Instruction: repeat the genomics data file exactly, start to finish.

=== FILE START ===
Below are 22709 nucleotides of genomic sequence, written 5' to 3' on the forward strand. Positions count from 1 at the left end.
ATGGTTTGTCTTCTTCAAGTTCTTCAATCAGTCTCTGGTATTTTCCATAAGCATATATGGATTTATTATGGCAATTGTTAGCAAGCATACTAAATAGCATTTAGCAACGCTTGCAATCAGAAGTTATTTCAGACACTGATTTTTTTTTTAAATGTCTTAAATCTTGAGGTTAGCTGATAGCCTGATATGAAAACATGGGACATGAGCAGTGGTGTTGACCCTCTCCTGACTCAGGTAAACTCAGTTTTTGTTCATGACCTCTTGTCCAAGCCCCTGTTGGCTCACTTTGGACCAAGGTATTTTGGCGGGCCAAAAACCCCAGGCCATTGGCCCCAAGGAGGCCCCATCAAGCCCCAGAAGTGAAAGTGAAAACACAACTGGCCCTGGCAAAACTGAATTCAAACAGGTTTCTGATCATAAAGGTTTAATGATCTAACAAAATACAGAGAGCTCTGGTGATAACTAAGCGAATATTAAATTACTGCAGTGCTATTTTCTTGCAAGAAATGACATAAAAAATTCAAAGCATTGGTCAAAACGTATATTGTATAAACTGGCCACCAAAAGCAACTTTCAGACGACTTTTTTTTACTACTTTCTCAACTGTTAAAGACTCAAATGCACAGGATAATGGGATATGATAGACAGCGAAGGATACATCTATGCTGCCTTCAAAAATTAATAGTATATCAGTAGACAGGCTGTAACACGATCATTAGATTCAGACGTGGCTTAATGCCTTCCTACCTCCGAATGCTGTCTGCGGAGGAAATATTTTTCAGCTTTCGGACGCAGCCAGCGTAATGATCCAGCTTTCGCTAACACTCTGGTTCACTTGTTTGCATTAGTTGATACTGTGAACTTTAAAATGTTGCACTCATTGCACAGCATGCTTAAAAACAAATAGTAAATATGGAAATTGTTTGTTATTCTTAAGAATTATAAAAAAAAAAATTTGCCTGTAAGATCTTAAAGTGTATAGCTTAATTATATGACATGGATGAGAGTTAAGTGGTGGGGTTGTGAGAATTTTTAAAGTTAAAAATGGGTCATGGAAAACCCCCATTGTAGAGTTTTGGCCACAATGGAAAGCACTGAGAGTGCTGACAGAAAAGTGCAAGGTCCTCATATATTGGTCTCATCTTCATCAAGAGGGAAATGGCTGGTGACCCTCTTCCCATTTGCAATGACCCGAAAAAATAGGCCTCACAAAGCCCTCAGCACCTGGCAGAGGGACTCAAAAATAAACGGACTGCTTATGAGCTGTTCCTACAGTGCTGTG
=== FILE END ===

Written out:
Below are 22709 nucleotides of genomic sequence, written 5' to 3' on the forward strand. Positions count from 1 at the left end.
ATGGTTTGTCTTCTTCAAGTTCTTCAATCAGTCTCTGGTATTTTCCATAAGCATATATGGATTTATTATGGCAATTGTTAGCAAGCATACTAAATAGCATTTAGCAACGCTTGCAATCAGAAGTTATTTCAGACACTGATTTTTTTTTTAAATGTCTTAAATCTTGAGGTTAGCTGATAGCCTGATATGAAAACATGGGACATGAGCAGTGGTGTTGACCCTCTCCTGACTCAGGTAAACTCAGTTTTTGTTCATGACCTCTTGTCCAAGCCCCTGTTGGCTCACTTTGGACCAAGGTATTTTGGCGGGCCAAAAACCCCAGGCCATTGGCCCCAAGGAGGCCCCATCAAGCCCCAGAAGTGAAAGTGAAAACACAACTGGCCCTGGCAAAACTGAATTCAAACAGGTTTCTGATCATAAAGGTTTAATGATCTAACAAAATACAGAGAGCTCTGGTGATAACTAAGCGAATATTAAATTACTGCAGTGCTATTTTCTTGCAAGAAATGACATAAAAAATTCAAAGCATTGGTCAAAACGTATATTGTATAAACTGGCCACCAAAAGCAACTTTCAGACGACTTTTTTTTACTACTTTCTCAACTGTTAAAGACTCAAATGCACAGGATAATGGGATATGATAGACAGCGAAGGATACATCTATGCTGCCTTCAAAAATTAATAGTATATCAGTAGACAGGCTGTAACACGATCATTAGATTCAGACGTGGCTTAATGCCTTCCTACCTCCGAATGCTGTCTGCGGAGGAAATATTTTTCAGCTTTCGGACGCAGCCAGCGTAATGATCCAGCTTTCGCTAACACTCTGGTTCACTTGTTTGCATTAGTTGATACTGTGAACTTTAAAATGTTGCACTCATTGCACAGCATGCTTAAAAACAAATAGTAAATATGGAAATTGTTTGTTATTCTTAAGAATTATAAAAAAAAAAATTTGCCTGTAAGATCTTAAAGTGTATAGCTTAATTATATGACATGGATGAGAGTTAAGTGGTGGGGTTGTGAGAATTTTTAAAGTTAAAAATGGGTCATGGAAAACCCCCATTGTAGAGTTTTGGCCACAATGGAAAGCACTGAGAGTGCTGACAGAAAAGTGCAAGGTCCTCATATATTGGTCTCATCTTCATCAAGAGGGAAATGGCTGGTGACCCTCTTCCCATTTGCAATGACCCGAAAAAATAGGCCTCACAAAGCCCTCAGCACCTGGCAGAGGGACTCAAAAATAAACGGACTGCTTATGAGCTGTTCCTACAGTGCTGTG